Sadly however, here in Indiawe have seen little, if any, serious debate or introspection in official circles. On the contrary we have witnessed the unbelievable spectacle of responsible leadership holding steadfastly to their earlier decisions on following the nuclear pathway after a notional safety review. The Department of Atomic Energy, duly supported by their political masters, wasted no time in re-affirming the quality of design and safety features of all existing and projected nuclear power plants in the country. The message was simple – don’t worry this can never happen in India.

Nuclear versus other Technology Options
More than any other form of technology, the nuclear option carries within itself potentially deadly fallout which is utterly destructive and totally unethical. Be it in weapons manufacture or nuclear power generation, any accident, due to natural causes or human error, is potentially disastrous, not withstanding the improvements that have been made to improve safety measures. Unlike any other technology, including rocket science , where misfires or malfunctions do not cause huge, long lasting disasters, a nuclear accident, accompanied inevitably by radiation, causes unacceptable harm to humans and the environment often lasting thousands of years. The nuclear industry the world over is only too well known for down playing if not glossing over, the harmful effects of their accidents and shortcomings – TEPCO inJapanbeing the most recent most glaring example.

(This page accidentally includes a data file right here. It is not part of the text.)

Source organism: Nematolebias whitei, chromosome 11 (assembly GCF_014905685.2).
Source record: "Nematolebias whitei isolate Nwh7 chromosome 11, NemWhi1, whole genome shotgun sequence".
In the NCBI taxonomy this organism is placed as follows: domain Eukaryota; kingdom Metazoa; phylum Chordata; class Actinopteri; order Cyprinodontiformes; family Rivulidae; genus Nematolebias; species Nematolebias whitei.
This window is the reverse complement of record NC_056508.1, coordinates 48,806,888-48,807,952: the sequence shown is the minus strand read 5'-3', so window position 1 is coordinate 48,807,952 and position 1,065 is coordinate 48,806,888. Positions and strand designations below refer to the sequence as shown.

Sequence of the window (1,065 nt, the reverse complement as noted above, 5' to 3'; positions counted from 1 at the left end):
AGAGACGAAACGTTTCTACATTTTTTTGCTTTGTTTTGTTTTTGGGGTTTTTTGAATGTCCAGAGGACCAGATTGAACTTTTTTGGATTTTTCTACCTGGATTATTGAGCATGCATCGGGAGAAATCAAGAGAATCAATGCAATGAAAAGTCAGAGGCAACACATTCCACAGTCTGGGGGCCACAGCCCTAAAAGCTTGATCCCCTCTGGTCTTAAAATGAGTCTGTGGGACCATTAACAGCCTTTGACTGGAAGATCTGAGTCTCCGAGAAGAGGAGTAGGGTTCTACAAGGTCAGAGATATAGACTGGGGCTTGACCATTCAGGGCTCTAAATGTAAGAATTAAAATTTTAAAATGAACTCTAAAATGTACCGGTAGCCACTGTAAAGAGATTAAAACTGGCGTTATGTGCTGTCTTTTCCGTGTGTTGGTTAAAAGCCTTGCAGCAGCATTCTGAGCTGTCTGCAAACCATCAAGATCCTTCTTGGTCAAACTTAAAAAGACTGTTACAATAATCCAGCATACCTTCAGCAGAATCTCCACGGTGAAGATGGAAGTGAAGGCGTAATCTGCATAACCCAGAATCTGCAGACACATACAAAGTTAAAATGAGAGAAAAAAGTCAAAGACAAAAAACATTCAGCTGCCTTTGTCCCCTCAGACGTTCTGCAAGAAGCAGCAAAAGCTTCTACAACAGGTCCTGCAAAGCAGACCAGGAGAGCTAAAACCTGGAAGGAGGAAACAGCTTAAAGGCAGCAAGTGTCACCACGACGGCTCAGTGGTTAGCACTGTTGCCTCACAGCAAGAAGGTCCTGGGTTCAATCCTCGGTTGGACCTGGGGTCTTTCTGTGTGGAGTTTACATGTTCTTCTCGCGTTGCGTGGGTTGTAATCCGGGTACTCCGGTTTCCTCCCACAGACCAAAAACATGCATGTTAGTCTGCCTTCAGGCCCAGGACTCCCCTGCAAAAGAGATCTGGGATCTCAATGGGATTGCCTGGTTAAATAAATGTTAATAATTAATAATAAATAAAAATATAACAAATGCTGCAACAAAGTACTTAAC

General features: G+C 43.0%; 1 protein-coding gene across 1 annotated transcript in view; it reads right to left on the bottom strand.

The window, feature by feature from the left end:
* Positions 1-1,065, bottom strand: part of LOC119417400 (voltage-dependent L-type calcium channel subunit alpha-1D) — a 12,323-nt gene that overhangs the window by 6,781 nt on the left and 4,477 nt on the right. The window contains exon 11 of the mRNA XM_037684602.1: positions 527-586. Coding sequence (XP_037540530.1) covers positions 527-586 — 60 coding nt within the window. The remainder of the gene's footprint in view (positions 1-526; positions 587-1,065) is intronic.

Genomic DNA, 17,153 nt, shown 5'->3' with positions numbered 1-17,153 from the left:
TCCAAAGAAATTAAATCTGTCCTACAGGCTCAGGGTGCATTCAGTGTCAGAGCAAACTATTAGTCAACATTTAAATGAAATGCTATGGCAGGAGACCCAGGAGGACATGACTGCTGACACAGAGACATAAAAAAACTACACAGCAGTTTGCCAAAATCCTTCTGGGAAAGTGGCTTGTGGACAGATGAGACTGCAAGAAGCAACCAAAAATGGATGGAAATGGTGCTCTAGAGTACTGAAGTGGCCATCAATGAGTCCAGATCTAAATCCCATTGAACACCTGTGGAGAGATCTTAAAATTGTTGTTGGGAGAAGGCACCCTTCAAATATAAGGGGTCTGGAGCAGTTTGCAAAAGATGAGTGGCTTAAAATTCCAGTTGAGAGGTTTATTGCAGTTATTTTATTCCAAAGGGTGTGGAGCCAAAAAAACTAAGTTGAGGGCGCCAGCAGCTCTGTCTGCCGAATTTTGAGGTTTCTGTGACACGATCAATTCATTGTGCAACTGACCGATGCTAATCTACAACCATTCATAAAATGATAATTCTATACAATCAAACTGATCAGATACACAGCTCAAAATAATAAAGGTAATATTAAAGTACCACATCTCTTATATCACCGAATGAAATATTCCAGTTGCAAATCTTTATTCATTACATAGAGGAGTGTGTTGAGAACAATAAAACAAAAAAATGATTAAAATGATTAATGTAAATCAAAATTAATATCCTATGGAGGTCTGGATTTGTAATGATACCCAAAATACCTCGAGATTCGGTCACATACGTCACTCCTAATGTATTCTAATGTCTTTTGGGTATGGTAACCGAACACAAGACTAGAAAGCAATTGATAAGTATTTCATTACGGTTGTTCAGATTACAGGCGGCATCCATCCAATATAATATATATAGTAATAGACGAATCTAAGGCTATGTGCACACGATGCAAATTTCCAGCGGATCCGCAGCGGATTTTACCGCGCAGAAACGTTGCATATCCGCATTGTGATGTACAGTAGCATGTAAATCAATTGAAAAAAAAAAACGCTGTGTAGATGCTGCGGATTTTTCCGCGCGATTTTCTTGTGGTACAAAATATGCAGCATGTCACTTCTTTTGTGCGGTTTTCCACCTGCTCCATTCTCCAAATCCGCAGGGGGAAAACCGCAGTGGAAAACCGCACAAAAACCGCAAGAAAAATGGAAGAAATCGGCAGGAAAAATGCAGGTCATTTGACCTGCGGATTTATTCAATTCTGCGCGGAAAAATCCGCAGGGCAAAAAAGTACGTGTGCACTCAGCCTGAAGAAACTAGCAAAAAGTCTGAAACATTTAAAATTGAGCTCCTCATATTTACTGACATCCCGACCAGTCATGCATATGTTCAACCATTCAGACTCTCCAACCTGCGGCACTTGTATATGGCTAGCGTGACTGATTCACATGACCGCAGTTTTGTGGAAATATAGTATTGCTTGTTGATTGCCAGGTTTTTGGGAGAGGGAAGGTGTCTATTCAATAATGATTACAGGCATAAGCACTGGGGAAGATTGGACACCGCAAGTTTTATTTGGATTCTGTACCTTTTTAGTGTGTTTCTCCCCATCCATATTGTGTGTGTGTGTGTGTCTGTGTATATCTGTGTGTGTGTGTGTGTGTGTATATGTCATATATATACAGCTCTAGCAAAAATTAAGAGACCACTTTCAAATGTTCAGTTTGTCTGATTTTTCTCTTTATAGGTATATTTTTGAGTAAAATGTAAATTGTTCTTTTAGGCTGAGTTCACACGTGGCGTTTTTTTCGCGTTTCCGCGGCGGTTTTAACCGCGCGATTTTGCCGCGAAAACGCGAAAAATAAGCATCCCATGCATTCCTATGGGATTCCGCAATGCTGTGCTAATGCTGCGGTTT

Dr Rosalie Bertell of the International Institute of Concern for Public Health estimates in her seminal study in 1999-2000 , entitled VICTIMS OF THE NUCLEAR AGE that “up to 1,300 million people have been killed, maimed or diseased by nuclear power since it’s inception. The industry’s figures massively underestimate the real cost of nuclear power, in an attempt to hide its victims from the world. “

Nuclear power or renewable energy – the critical context
TheFukushima accident also led to a global and welcome resurgence of widespread and healthy debates on nuclear power and its relevance as a reliable or primary source of energy.